Strategic advice for the food and beverage industry

A Swiss and Australian dairy snack whose time has come

oso1Blending dairy with grains is a fast-emerging, important and often overlooked area of new product development. It may be new in Europe and North America, but its business potential has already been proven by huge successes in Australia and New Zealand, where the concept is long-established, not to mention traditional products like bircher muesli in Switzerland.

A grain-dairy blend has advantages which make it perfect for the snacking needs of health-conscious consumers:

1. A more filling eating experience – which is particularly appealing to male consumers. In New Zealand the Mammoth yoghurt brand, which  combines a high protein dairy base – 15g per 100g – with buckwheat, quinoa, and barley. A major success in New Zealand, despite retailing at a 100% premium to the biggest yoghurt brand, it accounted for 26% of the growth in New Zealand’s yoghurt market.

2. Possibility of sustained energy marketing message. As the success of Belvita has shown, the sustained energy message is very interesting to consumers. Depending on the grain and other ingredients selected, the door is opens the door to using one of the claims approved by Europe’s demanding health claim regulator. Oats, for example, can make slow energy/healthy blood sugar claims. Inulin – commonly used in dairy products – is also now able to make such a claim.

3. Gluten-free. Selection of a grain such as quinoa opens the door to making a gluten-free claim. Gluten-free is not only of interest to people with coeliac disease but to a growing swath of consumers for whom it signifies “a healthier choice”. One company has told New Nutrition Business that 80% of the buyers of its gluten-free products are healthy people with no medical need for them.

At present this opportunity is largely being pursued by entrepreneurial start-ups. One of the many brand working to create this new market is UK yoghurt-and- muesli combination Oso Natural Fuel. As a self-confessed ‘fitness freak’, Oso founder Paul Hayes says he first came up with the idea for the oat and yoghurt blend while travelling in Australia and taking part in a variety of sports.

The basic recipe is relatively simple: oats (20% of the product), low-fat yogurt, fruit, apple juice and “a small amount of natural cane sugar” (total sugars are 8g per 100g). The apple juice plays a significant part in the overall consistency and accounts for 22% or 23% of the product. The concept is similar to a traditional, home-made Bircher muesli, in which the oats are soaked in apple juice, typically overnight, and then yoghurt and fresh apple are added before eating.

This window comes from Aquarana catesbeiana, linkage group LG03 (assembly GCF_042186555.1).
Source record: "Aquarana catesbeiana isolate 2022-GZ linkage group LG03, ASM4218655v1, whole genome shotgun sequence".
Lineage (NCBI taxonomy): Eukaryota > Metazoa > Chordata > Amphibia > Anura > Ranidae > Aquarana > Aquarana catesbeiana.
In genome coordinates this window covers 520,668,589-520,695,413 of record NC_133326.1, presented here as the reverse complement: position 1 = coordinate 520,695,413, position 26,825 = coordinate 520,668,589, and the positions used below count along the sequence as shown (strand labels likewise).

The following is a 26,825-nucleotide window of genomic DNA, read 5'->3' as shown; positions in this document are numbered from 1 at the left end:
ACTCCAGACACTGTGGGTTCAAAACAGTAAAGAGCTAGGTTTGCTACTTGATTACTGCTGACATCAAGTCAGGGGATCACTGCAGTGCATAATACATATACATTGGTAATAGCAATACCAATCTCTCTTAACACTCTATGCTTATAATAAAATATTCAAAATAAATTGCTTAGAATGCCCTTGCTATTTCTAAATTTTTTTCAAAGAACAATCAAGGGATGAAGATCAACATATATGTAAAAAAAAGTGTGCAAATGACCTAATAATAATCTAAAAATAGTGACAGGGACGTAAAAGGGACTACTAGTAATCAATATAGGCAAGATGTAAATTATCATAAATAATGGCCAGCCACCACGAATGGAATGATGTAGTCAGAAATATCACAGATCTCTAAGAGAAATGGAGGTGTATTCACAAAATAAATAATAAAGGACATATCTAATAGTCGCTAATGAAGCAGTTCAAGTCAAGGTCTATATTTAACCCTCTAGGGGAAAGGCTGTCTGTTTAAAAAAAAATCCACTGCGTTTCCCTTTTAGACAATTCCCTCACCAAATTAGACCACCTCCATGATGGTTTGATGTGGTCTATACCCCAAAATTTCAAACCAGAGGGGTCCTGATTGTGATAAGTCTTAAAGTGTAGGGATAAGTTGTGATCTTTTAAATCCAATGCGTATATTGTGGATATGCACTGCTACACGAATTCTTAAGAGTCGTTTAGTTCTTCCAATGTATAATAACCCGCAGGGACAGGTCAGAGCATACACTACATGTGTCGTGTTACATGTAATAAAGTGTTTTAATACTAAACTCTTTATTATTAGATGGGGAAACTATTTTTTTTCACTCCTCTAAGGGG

In the case of Oso, fruit is added in three different flavours: strawberry, raspberry and mango & passion fruit. This choice was determined purely by the most popular flavours in the yoghurt category, the company says.  Shelf life is 25 days and the 200g pots, presented in a printed sleeve, come with a spoon. The retail price for each 200g pot is between £1.29 ($2.12/€1.55) and £1.39 ($2.28/€1.67).

Based on oats’ good nutritional science and permitted health claim, the brand focuses on a ‘Natural Fuel’ message.  The strong sports and fitness branding on the website is in part about allowing consumers to feel they can choose when to eat Oso, he explains. “People may naturally associate it with breakfast, but it’s not specifically – or only – aimed at that market,” says the company’s founder.

Early stage on-the-go concepts like Oso are unsuitable for listings in mainstream mass-market supermarkets. But they are ideal for smaller city-centre stores, whose customers tend to be both more health-conscious and also in situations where they may have no choice but o find a healthy on-the-go snack. They also work well in petrol stations, airport shops and lunch cafes. “In Australia,” says Hayes, “those are the types of places where you’d see this kind of product.”

Because the idea of a grain-plus-dairy snack is still relatively new, in-store sampling is key to creating success. It is a vital tool in re-assuring people that something with which they are unfamiliar also tastes good.

Single-serve products which combine the “naturally healthy” virtues of dairy and grains are completely aligned with consumers’ needs for convenience, health (from “naturally healthy” ingredients) and indulgent tastes. They are an embryonic market that’s waiting to be developed and is neglected by everyone but a few entrepreneurial companies.  The evidence is that though the combination may be completely unfamiliar to consumers, once they have experienced the tastes and textures and the satisfying nature of such snacks, they become committed buyers.  At present many dairy companies are focused on split pots – dairy foods with the cereal in a separate cup that the consumer must mix in themselves. Most of them will find that in terms of profit margin, convenience and opportunity dairy-and-grain blends will be the bigger opportunity.


Posted in Editorial, Mainsite

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